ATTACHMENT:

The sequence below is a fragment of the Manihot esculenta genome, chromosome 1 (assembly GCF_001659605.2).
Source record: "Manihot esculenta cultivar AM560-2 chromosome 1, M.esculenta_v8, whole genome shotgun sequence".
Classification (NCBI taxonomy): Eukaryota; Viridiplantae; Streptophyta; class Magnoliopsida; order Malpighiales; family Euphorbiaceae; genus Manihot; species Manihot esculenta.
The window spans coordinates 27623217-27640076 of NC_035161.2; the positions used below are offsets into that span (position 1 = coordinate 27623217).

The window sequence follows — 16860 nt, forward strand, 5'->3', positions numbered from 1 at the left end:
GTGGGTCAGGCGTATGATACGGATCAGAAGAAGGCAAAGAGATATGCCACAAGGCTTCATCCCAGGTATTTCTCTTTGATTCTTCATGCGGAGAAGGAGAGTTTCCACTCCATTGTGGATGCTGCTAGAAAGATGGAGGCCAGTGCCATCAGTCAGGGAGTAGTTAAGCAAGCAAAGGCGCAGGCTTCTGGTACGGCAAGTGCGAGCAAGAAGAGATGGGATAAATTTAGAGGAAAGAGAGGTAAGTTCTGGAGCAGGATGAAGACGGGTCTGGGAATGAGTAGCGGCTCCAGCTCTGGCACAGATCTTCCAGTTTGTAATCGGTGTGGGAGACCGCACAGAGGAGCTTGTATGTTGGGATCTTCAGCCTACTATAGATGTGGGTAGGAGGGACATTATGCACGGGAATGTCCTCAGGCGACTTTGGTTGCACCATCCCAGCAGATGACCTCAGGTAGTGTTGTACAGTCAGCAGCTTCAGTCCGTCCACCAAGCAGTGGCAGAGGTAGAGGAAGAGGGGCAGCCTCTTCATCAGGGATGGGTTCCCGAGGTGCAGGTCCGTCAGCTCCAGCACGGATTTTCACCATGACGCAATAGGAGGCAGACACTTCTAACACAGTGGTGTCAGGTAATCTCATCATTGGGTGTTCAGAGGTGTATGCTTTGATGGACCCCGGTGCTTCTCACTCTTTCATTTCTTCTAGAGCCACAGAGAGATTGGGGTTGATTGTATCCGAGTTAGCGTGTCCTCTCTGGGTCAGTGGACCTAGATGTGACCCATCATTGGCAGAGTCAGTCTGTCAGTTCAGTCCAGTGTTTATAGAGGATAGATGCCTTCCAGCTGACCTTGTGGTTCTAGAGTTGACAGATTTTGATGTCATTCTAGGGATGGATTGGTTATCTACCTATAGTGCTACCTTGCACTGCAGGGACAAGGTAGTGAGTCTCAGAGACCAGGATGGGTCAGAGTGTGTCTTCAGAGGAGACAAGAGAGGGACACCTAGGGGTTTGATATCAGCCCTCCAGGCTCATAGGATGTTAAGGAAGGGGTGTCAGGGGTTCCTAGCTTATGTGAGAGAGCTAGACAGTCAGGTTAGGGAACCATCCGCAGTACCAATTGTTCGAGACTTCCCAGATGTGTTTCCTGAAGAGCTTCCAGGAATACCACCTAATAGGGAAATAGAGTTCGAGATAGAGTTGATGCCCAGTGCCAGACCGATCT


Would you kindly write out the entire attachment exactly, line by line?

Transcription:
The sequence below is a fragment of the Manihot esculenta genome, chromosome 1 (assembly GCF_001659605.2).
Source record: "Manihot esculenta cultivar AM560-2 chromosome 1, M.esculenta_v8, whole genome shotgun sequence".
Classification (NCBI taxonomy): Eukaryota; Viridiplantae; Streptophyta; class Magnoliopsida; order Malpighiales; family Euphorbiaceae; genus Manihot; species Manihot esculenta.
The window spans coordinates 27623217-27640076 of NC_035161.2; the positions used below are offsets into that span (position 1 = coordinate 27623217).

The window sequence follows — 16860 nt, forward strand, 5'->3', positions numbered from 1 at the left end:
GTGGGTCAGGCGTATGATACGGATCAGAAGAAGGCAAAGAGATATGCCACAAGGCTTCATCCCAGGTATTTCTCTTTGATTCTTCATGCGGAGAAGGAGAGTTTCCACTCCATTGTGGATGCTGCTAGAAAGATGGAGGCCAGTGCCATCAGTCAGGGAGTAGTTAAGCAAGCAAAGGCGCAGGCTTCTGGTACGGCAAGTGCGAGCAAGAAGAGATGGGATAAATTTAGAGGAAAGAGAGGTAAGTTCTGGAGCAGGATGAAGACGGGTCTGGGAATGAGTAGCGGCTCCAGCTCTGGCACAGATCTTCCAGTTTGTAATCGGTGTGGGAGACCGCACAGAGGAGCTTGTATGTTGGGATCTTCAGCCTACTATAGATGTGGGTAGGAGGGACATTATGCACGGGAATGTCCTCAGGCGACTTTGGTTGCACCATCCCAGCAGATGACCTCAGGTAGTGTTGTACAGTCAGCAGCTTCAGTCCGTCCACCAAGCAGTGGCAGAGGTAGAGGAAGAGGGGCAGCCTCTTCATCAGGGATGGGTTCCCGAGGTGCAGGTCCGTCAGCTCCAGCACGGATTTTCACCATGACGCAATAGGAGGCAGACACTTCTAACACAGTGGTGTCAGGTAATCTCATCATTGGGTGTTCAGAGGTGTATGCTTTGATGGACCCCGGTGCTTCTCACTCTTTCATTTCTTCTAGAGCCACAGAGAGATTGGGGTTGATTGTATCCGAGTTAGCGTGTCCTCTCTGGGTCAGTGGACCTAGATGTGACCCATCATTGGCAGAGTCAGTCTGTCAGTTCAGTCCAGTGTTTATAGAGGATAGATGCCTTCCAGCTGACCTTGTGGTTCTAGAGTTGACAGATTTTGATGTCATTCTAGGGATGGATTGGTTATCTACCTATAGTGCTACCTTGCACTGCAGGGACAAGGTAGTGAGTCTCAGAGACCAGGATGGGTCAGAGTGTGTCTTCAGAGGAGACAAGAGAGGGACACCTAGGGGTTTGATATCAGCCCTCCAGGCTCATAGGATGTTAAGGAAGGGGTGTCAGGGGTTCCTAGCTTATGTGAGAGAGCTAGACAGTCAGGTTAGGGAACCATCCGCAGTACCAATTGTTCGAGACTTCCCAGATGTGTTTCCTGAAGAGCTTCCAGGAATACCACCTAATAGGGAAATAGAGTTCGAGATAGAGTTGATGCCCAGTGCCAGACCGATCT